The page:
We also extracted RNA from the cells in the biopsies. RNA is a molecule that carries information from our genes (DNA) and is used to build parts of our cells. We measured whether genes were turned on or off using a laboratory technique called polymerase chain reaction. We measured the genes that help to control cell growth in the large intestine, which are known to be involved in colorectal cancer.
What Did We Find?
Most of the people in our study scored between 2 and 4 points out of a maximum of 8. The great news is that nobody scored 0 points! People who had higher scores, and therefore led healthier lifestyles, had lower levels of the genes that can play a role in colorectal cancer. We measured the activity (how much they were turned “on” or “off”) of a family of genes called the WNT pathway, that regulate important processes in our body such as how much cells grow. One of these genes is called c-MYC Levels of c-MYC got lower as total scores got higher (Figure 3A), and participants who had more than 3 points had almost half the amount of c-MYC compared with those who scored <3 points.
We also looked at scores for each of the individual Cancer Prevention Recommendations. We saw interesting results when we compared study participants who did and did not follow the recommendation to eat <500 g of red meat per week. We counted 70% more growing cells in the top halves of the crypts in participants who ate more than 500 g of red meat per week than we counted in people who followed this recommendation (Figure 3B). This finding supports the results of many experiments in both animals and humans: eating lots of red meat (such as beef burgers) and processed meats (such as ham or bacon), increases the chance of getting colorectal cancer. This is because some of the molecules in red meat can damage cells. Our results show that eating too much red and processed meat could increase the chance of getting colorectal cancer by changing how much, and in which part of the crypts, cells are growing.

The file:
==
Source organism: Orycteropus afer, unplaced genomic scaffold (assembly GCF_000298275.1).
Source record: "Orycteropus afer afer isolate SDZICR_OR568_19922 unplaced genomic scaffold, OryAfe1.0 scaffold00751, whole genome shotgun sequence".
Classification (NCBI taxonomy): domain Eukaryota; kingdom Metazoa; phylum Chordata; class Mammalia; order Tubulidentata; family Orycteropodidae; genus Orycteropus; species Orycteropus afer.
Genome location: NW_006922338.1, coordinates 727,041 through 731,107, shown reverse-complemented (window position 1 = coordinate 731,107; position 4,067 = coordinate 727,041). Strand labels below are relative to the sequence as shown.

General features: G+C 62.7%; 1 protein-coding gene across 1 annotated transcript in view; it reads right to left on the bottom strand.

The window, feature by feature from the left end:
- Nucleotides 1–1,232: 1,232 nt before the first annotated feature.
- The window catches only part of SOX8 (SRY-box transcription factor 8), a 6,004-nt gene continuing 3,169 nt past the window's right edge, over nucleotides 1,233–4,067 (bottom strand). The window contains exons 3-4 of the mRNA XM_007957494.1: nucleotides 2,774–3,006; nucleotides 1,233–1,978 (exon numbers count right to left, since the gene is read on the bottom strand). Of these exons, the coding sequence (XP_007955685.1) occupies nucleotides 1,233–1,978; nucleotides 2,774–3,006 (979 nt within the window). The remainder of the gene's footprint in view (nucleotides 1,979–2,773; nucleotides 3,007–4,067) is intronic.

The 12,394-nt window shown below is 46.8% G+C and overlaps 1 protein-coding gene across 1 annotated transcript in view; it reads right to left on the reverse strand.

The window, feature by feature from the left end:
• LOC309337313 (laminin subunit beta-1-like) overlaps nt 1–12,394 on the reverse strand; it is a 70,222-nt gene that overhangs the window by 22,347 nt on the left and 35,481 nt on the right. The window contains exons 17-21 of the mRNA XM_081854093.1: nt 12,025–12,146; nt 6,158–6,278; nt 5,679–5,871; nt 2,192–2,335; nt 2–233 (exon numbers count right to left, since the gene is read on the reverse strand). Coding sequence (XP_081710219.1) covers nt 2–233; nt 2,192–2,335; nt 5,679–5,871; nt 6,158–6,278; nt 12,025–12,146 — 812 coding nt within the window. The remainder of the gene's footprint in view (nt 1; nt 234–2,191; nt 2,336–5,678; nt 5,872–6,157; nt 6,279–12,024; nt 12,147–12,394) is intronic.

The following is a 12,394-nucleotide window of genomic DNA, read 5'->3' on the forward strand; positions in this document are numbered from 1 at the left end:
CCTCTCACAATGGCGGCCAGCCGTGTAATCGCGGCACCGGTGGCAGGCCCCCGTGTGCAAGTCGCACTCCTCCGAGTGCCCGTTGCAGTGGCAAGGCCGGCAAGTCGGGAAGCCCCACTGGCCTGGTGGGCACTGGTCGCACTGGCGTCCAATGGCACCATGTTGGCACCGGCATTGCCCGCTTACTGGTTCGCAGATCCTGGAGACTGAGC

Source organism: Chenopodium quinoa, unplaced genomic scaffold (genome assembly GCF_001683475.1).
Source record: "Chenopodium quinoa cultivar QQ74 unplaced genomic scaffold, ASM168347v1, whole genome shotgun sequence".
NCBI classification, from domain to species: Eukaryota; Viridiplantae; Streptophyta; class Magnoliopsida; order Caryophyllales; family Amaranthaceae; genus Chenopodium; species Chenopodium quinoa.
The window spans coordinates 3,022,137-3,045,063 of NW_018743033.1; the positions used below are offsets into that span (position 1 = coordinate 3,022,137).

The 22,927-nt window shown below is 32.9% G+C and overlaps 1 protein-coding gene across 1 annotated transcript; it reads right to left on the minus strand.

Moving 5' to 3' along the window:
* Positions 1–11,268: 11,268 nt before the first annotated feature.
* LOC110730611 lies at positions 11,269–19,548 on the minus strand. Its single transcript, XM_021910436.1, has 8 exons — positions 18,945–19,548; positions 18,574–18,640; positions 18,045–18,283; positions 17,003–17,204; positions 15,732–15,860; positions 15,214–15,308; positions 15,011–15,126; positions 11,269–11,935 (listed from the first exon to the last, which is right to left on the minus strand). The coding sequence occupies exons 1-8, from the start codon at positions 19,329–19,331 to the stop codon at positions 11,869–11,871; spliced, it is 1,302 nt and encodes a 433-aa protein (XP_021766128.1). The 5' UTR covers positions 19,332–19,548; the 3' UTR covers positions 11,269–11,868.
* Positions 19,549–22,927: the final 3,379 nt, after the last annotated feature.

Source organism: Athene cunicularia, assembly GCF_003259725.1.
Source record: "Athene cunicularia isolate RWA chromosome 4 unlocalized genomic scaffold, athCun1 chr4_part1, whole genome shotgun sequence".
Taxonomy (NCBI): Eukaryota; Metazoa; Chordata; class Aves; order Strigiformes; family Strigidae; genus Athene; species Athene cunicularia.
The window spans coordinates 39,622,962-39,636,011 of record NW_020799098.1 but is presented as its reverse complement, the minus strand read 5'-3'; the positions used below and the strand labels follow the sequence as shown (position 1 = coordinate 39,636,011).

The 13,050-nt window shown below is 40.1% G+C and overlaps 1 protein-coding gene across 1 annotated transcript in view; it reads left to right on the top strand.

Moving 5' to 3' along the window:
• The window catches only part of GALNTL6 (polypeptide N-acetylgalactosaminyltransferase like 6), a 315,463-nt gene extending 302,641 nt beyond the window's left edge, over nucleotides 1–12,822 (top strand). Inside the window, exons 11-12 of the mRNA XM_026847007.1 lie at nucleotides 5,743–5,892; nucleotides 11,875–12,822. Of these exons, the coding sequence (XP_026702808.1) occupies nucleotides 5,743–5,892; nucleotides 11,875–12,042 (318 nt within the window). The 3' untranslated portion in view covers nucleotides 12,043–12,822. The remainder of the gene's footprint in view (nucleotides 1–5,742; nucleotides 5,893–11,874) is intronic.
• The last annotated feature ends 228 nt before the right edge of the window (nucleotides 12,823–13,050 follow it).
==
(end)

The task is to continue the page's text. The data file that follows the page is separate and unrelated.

You may know that eating lots of dietary fiber, found in foods like wholegrain cereals and vegetables, is good for the gut. When dietary fiber reaches the large intestine, it feeds the bacteria that live there. These bacteria have healthy effects in our bodies  and they can also help stop the growth of cancers. We found one third lower activity of the gene called WNT11 in people who followed this fiber recommendation compared with those who scored 0. WNT11, like c-MYC, is another member of the WNT pathway family that can help to control cell growth. People who did more exercise also had lower levels of WNT11 genes, by about a third (Figure 3C). Overall, scoring full marks for some of the recommendations is linked to better control of the WNT pathway and so a lower chance of developing colorectal cancer.